Knicks draft picks seldom stick

By on June 27, 2013
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Considering the Knicks’ history, it’s surprising that Iman Shumpert, a former first-round pick, made it to the starting lineup during the playoffs.

Iman Shumpert defied incredibly long odds last season, and it had nothing to do with his comeback following major knee surgery.

The bigger accomplishment, at least from a historical perspective, is that Shumpert started a playoff game that the Knicks won last season. In fact, the Knicks won six playoff games with Shumpert, a former first-round pick, in the starting lineup.

That may not seem too impressive until you consider that the last player selected in the first round by the Knicks to start a playoff win for the club was none other than Charlie Ward, the 26th selection of the 1994 draft.

Remember that on Thursday when it comes time for the Knicks — assuming they keep their first-rounder — to use the 24th pick . Based solely on history, that player has a better chance of being traded (See Michael Sweetney and Danilo Gallinari) before ever reaching his full potential with the club or, at the very least, making a legitimate impact.

For whatever reason — poor selections and an impatient front office — the Knicks don’t draft well. They certainly trail in the area of developing players, especially when compared to clubs such as San Antonio and Indiana.

The Knicks would rather throw money at established free agents than focus on player development, an organizational philosophy that, quite frankly, has failed. Even former Knicks president Isiah Thomas admitted last week that the Knicks need to steal a page from the Spurs’ book and develop from within.

During his three seasons at UNC, Reggie Bullock shows improvement.

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During his three seasons at UNC, Reggie Bullock shows improvement.

Whether the Knicks find a serviceable player with the 24th pick remains to be seen. Shumpert was the 17th pick two years ago and his selection was Donnie Walsh’s last official act as Knicks president. It was a nice going-away present to the club since Shumpert, although erratic offensively, is a menace defensively and the type of player all contenders need. His name surfaced in trade talks last February, but the Knicks wisely hung on to the talented swingman.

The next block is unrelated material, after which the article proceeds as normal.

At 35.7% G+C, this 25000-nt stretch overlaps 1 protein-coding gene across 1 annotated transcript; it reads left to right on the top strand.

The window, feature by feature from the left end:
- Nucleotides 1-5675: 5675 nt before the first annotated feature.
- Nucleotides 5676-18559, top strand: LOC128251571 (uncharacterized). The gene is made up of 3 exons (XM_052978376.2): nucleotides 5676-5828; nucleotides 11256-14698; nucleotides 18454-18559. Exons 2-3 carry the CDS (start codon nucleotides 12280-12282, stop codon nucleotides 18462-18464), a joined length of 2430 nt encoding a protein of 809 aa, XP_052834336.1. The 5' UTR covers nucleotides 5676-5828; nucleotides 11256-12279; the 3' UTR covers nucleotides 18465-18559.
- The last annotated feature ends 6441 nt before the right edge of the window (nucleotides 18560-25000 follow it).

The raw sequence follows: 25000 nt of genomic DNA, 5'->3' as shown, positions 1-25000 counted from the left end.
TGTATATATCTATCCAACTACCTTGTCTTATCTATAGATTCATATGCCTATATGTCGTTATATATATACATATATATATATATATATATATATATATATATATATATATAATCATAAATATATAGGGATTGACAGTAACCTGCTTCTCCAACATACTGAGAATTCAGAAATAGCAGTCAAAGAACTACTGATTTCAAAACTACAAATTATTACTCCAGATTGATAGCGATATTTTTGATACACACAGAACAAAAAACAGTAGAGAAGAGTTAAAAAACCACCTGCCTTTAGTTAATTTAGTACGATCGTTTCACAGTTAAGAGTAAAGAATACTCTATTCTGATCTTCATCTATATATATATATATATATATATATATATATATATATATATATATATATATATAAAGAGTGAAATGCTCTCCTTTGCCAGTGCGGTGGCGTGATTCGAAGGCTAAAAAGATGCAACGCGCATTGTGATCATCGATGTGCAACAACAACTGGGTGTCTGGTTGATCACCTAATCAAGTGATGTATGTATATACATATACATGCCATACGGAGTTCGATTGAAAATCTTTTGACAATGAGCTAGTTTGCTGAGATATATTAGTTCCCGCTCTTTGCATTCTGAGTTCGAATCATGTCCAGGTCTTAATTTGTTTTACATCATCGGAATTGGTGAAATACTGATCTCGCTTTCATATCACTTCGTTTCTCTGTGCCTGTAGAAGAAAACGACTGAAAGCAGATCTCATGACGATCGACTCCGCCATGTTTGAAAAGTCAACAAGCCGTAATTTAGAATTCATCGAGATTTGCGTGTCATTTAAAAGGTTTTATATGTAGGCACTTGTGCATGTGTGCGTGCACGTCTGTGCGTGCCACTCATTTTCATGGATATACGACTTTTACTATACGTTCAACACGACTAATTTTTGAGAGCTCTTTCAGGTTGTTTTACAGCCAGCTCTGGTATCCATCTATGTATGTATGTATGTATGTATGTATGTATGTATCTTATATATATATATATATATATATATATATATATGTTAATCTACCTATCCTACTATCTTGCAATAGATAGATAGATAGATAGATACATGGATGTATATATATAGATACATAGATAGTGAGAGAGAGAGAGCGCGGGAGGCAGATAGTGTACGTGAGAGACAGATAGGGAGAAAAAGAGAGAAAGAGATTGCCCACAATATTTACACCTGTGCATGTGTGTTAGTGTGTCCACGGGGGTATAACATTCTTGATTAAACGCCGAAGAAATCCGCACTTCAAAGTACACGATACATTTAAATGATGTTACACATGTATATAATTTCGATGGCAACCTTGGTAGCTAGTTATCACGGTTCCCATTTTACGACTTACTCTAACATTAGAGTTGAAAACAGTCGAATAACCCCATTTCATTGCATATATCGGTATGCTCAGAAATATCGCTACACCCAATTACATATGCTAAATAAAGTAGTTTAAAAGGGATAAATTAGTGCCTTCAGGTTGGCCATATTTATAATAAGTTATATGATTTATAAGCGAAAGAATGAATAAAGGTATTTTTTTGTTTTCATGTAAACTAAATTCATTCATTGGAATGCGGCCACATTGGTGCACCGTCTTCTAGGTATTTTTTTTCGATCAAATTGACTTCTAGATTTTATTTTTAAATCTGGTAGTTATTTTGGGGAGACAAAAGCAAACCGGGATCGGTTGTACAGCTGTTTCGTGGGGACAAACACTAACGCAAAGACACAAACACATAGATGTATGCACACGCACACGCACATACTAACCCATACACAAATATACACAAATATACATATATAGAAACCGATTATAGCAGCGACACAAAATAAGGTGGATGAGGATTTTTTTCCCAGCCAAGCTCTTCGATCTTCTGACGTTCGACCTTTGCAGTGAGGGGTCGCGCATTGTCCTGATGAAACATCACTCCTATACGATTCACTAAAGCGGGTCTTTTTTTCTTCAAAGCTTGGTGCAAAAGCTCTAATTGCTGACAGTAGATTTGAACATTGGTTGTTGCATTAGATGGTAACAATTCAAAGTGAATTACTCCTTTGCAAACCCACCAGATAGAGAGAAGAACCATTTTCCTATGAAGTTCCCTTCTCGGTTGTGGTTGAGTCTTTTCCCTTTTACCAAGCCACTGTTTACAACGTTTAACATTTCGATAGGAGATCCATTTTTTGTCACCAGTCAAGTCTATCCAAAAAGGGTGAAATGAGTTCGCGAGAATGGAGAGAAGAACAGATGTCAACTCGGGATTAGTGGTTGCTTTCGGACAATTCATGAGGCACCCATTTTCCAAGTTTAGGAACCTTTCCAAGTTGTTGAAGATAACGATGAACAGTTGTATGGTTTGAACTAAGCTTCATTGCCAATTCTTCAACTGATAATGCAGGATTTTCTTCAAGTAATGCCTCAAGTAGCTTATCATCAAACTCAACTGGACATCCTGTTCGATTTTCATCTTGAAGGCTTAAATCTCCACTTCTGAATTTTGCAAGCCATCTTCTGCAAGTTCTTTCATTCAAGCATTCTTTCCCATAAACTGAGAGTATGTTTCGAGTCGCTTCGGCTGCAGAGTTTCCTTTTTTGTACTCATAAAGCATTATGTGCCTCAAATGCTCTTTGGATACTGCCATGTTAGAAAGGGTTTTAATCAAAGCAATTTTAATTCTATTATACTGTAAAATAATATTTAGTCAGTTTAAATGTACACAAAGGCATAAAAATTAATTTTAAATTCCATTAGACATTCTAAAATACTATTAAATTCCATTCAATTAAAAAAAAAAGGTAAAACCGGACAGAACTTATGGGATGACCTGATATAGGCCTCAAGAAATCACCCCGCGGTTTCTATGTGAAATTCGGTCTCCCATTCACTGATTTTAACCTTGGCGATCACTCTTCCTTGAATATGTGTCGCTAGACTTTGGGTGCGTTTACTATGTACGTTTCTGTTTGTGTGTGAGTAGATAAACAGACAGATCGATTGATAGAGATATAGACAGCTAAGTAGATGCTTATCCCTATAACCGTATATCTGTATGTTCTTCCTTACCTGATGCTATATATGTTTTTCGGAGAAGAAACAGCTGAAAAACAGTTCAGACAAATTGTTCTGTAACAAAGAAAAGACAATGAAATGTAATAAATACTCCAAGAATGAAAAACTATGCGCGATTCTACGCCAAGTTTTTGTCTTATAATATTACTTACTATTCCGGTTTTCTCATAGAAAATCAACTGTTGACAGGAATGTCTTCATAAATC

The Knicks have had decent first-round picks over the past decade, but Gallinari and Wilson Chandler were traded to Denver in the Carmelo Anthony deal. David Lee left via free agency once the Knicks signed Amar’e Stoudemire. Channing Frye was traded to Portland in the Zach Randolph deal. Jordan Hill was dealt to Houston for Tracy McGrady’s expiring contract while Sweetney was a bust.

The real season for the Knicks begins on July 1, when the club can begin contacting free agents. They want to re-sign J.R. Smith and have already made qualifying offers to Pablo Prigioni and Chris Copeland, which makes them restricted free agents.

No matter whom the Knicks select on Thursday they will likely say that they are thrilled to have said player and that they had said player pegged for the lottery. It sounds nice, but history tells the real truth.

THREE FOR THE KNICKS
Ricky Ledo, SG, Providence, 6-6, 197 pounds: Only 20, has the chance to be a big-time scorer. He’s one of the draft’s bigger mysteries because he never played a game for the Friars after being declared academically ineligible.

Reggie Bullock, SF, North Carolina, 6-7, 200 pounds: Athletic wing man. He showed improvement each of his three seasons at UNC. More of a finesse player than a banger.

Tony Mitchell, PF, North Texas, 6-9, 235 pounds: Mitchell was a projected lottery pick but returned to school and had a poor season. High-turnover guy, but his athleticism is off the charts, and Knicks need size to compete with Pacers and Bulls.


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